Stealing packages from unattended porches is a rapidly rising crime, as more of us order more things by mail. One person hid a glitter bomb and a video recorder in a package, posting the results when thieves opened the box. At least, that’s what might have happened. At least some of the video was faked, which puts the whole thing into question.
That’s okay, though. Santa is faked, too. Happy whatever you’re celebrating.
Posted on December 25, 2018 at 6:13 AM •
Kaspersky is reporting on a series of bank hacks—called DarkVishnya—perpetrated through malicious hardware being surreptitiously installed into the target network:
In 2017-2018, Kaspersky Lab specialists were invited to research a series of cybertheft incidents. Each attack had a common springboard: an unknown device directly connected to the company’s local network. In some cases, it was the central office, in others a regional office, sometimes located in another country. At least eight banks in Eastern Europe were the targets of the attacks (collectively nicknamed DarkVishnya), which caused damage estimated in the tens of millions of dollars.
Each attack can be divided into several identical stages. At the first stage, a cybercriminal entered the organization’s building under the guise of a courier, job seeker, etc., and connected a device to the local network, for example, in one of the meeting rooms. Where possible, the device was hidden or blended into the surroundings, so as not to arouse suspicion.
The devices used in the DarkVishnya attacks varied in accordance with the cybercriminals’ abilities and personal preferences. In the cases we researched, it was one of three tools:
- netbook or inexpensive laptop
- Raspberry Pi computer
- Bash Bunny, a special tool for carrying out USB attacks
Inside the local network, the device appeared as an unknown computer, an external flash drive, or even a keyboard. Combined with the fact that Bash Bunny is comparable in size to a USB flash drive, this seriously complicated the search for the entry point. Remote access to the planted device was via a built-in or USB-connected GPRS/3G/LTE modem.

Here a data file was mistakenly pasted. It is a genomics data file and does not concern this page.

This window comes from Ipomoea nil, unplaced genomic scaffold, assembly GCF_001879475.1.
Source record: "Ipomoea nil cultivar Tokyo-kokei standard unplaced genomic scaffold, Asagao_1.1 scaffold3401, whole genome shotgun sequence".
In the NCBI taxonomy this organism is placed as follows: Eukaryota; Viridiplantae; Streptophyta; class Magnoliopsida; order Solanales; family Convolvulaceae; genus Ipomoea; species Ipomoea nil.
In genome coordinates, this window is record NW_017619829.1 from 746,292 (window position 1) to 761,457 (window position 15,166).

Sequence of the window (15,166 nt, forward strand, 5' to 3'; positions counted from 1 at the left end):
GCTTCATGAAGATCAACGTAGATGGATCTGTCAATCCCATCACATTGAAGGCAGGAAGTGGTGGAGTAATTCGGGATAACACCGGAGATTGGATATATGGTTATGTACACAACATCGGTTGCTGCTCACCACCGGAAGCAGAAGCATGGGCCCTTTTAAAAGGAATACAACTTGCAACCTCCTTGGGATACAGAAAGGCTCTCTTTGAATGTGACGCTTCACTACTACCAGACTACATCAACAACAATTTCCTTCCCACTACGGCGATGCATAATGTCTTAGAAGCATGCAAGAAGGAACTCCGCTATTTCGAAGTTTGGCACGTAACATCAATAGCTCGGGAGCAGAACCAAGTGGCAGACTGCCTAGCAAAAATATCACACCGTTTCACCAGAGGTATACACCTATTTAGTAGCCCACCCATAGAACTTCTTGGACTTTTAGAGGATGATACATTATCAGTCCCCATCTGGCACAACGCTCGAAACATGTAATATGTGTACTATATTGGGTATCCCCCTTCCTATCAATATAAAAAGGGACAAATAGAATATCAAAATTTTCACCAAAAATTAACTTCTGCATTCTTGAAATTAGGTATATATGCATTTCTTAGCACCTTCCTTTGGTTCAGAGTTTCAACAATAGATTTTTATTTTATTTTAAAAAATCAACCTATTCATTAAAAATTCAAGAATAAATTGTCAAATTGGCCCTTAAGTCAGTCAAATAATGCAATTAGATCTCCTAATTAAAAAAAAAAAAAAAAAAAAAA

Posted on December 7, 2018 at 10:50 AM •
Modern cars have alarm systems that automatically connect to a remote call center. This makes cars harder to steal, since tripping the alarm causes a quick response. This article describes a theft attempt that tried to neutralize that security system. In the first attack, the thieves just disabled the alarm system and then left. If the owner had not immediately repaired the car, the thieves would have returned the next night and—no longer working under time pressure—stolen the car.
Posted on August 21, 2018 at 5:58 AM •
This is weird:
Police in Detroit are looking for two suspects who allegedly managed to hack a gas pump and steal over 600 gallons of gasoline, valued at about $1,800. The theft took place in the middle of the day and went on for about 90 minutes, with the gas station attendant unable to thwart the hackers.
The theft, reported by Fox 2 Detroit, took place at around 1pm local time on June 23 at a Marathon gas station located about 15 minutes from downtown Detroit. At least 10 cars are believed to have benefitted from the free-flowing gas pump, which still has police befuddled.
Here’s what is known about the supposed hack: Per Fox 2 Detroit, the thieves used some sort of remote device that allowed them to hijack the pump and take control away from the gas station employee. Police confirmed to the local publication that the device prevented the clerk from using the gas station’s system to shut off the individual pump.
Hard to know what’s true, but it seems like a good example of a hack against a cyber-physical system.
Posted on July 13, 2018 at 6:18 AM •
Ross Anderson has a really interesting paper on tracing stolen bitcoin. From a blog post: